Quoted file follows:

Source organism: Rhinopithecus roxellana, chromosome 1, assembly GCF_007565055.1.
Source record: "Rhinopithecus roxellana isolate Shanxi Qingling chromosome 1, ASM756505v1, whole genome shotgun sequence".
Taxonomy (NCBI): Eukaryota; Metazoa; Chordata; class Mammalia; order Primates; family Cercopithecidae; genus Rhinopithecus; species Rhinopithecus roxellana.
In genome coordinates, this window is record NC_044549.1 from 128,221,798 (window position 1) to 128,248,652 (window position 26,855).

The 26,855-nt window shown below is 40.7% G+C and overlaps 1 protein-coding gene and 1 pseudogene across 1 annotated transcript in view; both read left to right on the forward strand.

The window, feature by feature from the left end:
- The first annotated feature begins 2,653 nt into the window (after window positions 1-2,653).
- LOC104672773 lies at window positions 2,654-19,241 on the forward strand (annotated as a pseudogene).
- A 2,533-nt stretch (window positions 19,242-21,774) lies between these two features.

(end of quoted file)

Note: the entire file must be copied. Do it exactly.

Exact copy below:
Source organism: Rhinopithecus roxellana, chromosome 1, assembly GCF_007565055.1.
Source record: "Rhinopithecus roxellana isolate Shanxi Qingling chromosome 1, ASM756505v1, whole genome shotgun sequence".
Taxonomy (NCBI): Eukaryota; Metazoa; Chordata; class Mammalia; order Primates; family Cercopithecidae; genus Rhinopithecus; species Rhinopithecus roxellana.
In genome coordinates, this window is record NC_044549.1 from 128,221,798 (window position 1) to 128,248,652 (window position 26,855).

The 26,855-nt window shown below is 40.7% G+C and overlaps 1 protein-coding gene and 1 pseudogene across 1 annotated transcript in view; both read left to right on the forward strand.

The window, feature by feature from the left end:
- The first annotated feature begins 2,653 nt into the window (after window positions 1-2,653).
- LOC104672773 lies at window positions 2,654-19,241 on the forward strand (annotated as a pseudogene).
- A 2,533-nt stretch (window positions 19,242-21,774) lies between these two features.